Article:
Archive for the ‘religion’ Category

wish i had said that…

August 9, 2007

i’d never heard of pat condell before today, but i have a ton of respect for him.

Out of Order

July 30, 2007

In short: An individual was arrested and charged with a hate crime for flushing a Koran in a toilet on the campus of Pace University [AP].

Ah, good old Pace. He clearly deserves some sort of punishment, that building has a ridiculous shortage of toilets (they were rather sketch to begin with – or maybe that is just NYC in July…).

Vandalism is the offense (and perhaps theft – as noted below). That certainly needs to be addressed. The question is whether a particular intent – hatred – should be considered an aggravating factor to the crime. [Note that nobody knows the intent, we’re all just, perhaps unfairly, speculating.]

With hate crime legislation, hate is added as a factor to redress the harm done to (an implicitly minority) community, the hostile environment the action fosters. As commenters note, “it’s the affect it has on that worshipper that makes it a hate crime.”

This is one of many reasons hate crime legislation is so dangerous.

Sticks and stones aren’t the only things that hurt. Speech hurts. Consider the Piss Christ debate. Believers frequently advanced the argument that this NEA-funded art fostered a hostile atmosphere toward Christianity. As the Justice said, “It is often true that one man’s vulgarity is another’s lyric.”

Fine. Christians aren’t really an oppressed minority, even if they sometimes claim to be one. But artistic expression has run up against interpretations of Islam before. “A Koran with a Buddha shape carved into it (a reference to the Bamiyan Buddhas destroyed by the Taliban)” was removed from Roq la Rue. Or even political expression, when a gay artist burned an antique Koran (worth $60k) to protest its homophobic content. Perhaps both speakers were hate-free. But suppose otherwise. Do the intolerant really deserve fewer speech rights than the rest of us? (Mill would say no – the best way to show them error is to debate them freely.) PZ Meyers could certainly be construed to ‘hate’ religion. Does that limit his speech?

I really like books, and I really like community, but I am an even biger supporter of the pointed criticism of ideas. There is a long and proud tradition of treating undue sanctimony with disrespectful insolence. It is, perhaps, even central to debates about the place of religion in society. The pomp holiness of the devout is best countered with a little irreverence. But a free debate cannot have legal limits enforced by one side.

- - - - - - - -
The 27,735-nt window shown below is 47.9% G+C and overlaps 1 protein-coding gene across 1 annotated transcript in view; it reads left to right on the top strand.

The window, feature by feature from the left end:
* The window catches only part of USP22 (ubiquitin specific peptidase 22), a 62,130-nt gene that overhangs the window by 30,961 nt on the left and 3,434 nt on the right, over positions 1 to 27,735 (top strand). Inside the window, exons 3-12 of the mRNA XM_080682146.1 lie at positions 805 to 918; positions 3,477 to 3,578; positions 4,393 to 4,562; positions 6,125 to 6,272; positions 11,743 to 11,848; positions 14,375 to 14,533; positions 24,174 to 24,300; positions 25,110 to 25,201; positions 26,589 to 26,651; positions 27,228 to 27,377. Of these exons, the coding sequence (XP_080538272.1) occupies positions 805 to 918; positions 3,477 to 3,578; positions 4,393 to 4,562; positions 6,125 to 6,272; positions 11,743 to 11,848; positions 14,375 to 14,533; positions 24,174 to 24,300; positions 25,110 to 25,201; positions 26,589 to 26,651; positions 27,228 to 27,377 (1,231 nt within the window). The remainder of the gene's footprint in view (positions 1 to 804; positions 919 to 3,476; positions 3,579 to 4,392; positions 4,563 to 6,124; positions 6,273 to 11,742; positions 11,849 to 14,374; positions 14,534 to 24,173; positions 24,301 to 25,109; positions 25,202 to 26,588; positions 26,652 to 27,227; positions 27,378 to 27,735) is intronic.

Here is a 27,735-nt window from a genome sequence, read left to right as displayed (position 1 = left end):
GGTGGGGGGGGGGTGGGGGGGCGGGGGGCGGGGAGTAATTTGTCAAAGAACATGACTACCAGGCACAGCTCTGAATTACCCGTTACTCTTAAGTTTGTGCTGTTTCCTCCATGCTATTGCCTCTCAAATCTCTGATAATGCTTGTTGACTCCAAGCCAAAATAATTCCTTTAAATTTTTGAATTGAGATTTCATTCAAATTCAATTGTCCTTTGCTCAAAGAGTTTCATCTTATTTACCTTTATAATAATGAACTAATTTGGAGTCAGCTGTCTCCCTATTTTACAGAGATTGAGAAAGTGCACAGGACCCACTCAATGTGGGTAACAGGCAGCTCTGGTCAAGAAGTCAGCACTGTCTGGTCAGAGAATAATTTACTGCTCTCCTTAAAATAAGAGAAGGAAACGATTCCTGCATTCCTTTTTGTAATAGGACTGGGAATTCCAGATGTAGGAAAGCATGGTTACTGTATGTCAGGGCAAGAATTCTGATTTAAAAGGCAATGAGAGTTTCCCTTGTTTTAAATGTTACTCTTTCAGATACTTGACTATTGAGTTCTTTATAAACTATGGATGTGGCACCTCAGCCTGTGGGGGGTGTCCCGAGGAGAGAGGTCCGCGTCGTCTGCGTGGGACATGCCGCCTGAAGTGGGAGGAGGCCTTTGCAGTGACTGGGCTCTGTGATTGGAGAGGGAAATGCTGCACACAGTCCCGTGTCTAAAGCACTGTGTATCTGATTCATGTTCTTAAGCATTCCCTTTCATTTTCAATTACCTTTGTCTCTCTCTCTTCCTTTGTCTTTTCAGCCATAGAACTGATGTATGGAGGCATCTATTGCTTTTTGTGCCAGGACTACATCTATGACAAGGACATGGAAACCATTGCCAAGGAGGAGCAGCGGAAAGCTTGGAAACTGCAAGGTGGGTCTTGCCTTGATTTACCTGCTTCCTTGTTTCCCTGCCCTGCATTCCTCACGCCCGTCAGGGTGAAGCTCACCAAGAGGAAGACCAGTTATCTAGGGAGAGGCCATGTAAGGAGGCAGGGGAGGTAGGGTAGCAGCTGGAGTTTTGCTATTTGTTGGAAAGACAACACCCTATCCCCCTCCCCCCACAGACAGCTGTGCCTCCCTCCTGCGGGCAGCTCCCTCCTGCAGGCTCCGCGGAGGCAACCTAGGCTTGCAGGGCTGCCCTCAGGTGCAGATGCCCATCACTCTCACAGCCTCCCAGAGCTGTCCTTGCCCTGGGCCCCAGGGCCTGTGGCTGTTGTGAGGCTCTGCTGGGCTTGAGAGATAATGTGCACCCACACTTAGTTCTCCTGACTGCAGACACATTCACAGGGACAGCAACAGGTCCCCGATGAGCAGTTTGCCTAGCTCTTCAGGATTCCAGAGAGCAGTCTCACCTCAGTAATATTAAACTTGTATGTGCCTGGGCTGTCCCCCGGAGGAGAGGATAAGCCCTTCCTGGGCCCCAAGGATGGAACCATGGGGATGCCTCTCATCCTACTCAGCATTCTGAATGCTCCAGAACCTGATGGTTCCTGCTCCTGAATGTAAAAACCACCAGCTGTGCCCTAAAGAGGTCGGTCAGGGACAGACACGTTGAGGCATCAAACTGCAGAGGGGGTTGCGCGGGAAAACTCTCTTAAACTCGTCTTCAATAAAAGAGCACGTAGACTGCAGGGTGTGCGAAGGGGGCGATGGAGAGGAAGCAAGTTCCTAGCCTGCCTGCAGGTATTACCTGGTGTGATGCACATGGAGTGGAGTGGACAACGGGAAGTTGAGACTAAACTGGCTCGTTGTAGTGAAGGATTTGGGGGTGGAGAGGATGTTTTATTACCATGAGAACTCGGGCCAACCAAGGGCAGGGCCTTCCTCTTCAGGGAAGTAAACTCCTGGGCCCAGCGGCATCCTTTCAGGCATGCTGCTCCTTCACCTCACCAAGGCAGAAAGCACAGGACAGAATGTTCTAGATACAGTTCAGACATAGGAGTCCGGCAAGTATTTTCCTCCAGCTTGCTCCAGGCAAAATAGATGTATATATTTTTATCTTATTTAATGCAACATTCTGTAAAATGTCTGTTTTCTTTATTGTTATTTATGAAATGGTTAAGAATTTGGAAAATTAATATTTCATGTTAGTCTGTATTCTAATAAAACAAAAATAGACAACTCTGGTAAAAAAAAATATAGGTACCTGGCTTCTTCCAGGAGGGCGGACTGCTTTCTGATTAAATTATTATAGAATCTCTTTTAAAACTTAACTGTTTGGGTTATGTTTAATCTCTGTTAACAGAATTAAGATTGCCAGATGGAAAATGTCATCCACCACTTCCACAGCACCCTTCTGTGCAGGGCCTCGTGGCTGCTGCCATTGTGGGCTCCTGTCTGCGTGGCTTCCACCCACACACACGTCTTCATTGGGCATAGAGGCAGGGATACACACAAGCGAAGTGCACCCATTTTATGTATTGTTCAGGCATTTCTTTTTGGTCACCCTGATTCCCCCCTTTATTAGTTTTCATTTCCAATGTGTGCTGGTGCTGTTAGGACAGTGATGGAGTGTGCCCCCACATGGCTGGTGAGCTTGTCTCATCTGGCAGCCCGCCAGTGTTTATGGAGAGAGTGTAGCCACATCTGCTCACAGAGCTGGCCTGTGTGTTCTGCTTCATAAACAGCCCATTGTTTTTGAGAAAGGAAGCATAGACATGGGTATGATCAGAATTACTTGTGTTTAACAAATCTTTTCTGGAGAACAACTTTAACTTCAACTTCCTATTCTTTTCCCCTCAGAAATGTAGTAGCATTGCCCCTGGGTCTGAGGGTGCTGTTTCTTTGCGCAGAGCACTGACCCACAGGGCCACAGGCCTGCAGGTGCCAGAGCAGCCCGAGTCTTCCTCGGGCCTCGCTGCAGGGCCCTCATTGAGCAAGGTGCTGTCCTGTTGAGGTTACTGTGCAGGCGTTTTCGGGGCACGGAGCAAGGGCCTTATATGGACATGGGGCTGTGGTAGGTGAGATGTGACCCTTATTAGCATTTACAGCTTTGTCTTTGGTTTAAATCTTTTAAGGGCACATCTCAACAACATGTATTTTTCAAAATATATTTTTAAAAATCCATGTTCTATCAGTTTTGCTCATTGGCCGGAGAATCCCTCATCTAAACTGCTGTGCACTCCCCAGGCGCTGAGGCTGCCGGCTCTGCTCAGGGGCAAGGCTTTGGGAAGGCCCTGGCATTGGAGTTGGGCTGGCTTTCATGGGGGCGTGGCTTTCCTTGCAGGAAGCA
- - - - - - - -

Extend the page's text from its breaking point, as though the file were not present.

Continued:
Attacking beliefs through criticism (even creative responses) is legitimate, necessary, and hopefully protected speech. At least it should be.

(more…)

jesus – or not jesus

August 8, 2006

the new york times profiles conservative evangelical Rev. Gregory A Boyd who, in a series of sermons entitled “The Cross and the Sword” said “the church should steer clear of politics, give up moralizing on sexual issues, stop claiming the United States as a ‘Christian nation’ and stop glorifying American military campaign”. sure, he thinks homosexuality and abortions are sins, so you can bet that the reverend and i disagree on virtually everything, but on some topics, i have to say, he is nothing short of insightful:

You cannot say the word ‘Jesus’ in 2006 without having an awful lot of baggage going along with it. You can’t say the word ‘Christian,’ and you certainly can’t say the word ‘evangelical’ without it now raising connotations and a certain cringe factor in people. Because people think, ‘Oh no, what is going to come next is homosexual bashing, or pro-war rhetoric, or complaining about ‘activist judges.’

i like the outcome. but what drives it is even nearer to my heart.

In his six sermons, Mr. Boyd laid out a broad argument that the role of Christians was not to seek “power over” others — by controlling governments, passing legislation or fighting wars. Christians should instead seek to have “power under” others — “winning people’s hearts” by sacrificing for those in need, as Jesus did, Mr. Boyd said.

given how persuasive the reverend appears to be – his “Letters From a Skeptic” (series of articles on it here) eventually persuaded his agnostic father to embrace christianity – i’m hopeful that others will embrace his message. but i won’t lie, i’m disappointed that so many left the church rather than engage his message.

in case you’re curious, you can access the sermons from the nytimes article, or this page.

or, shakespeare’s sister, with… a great tshirt idea.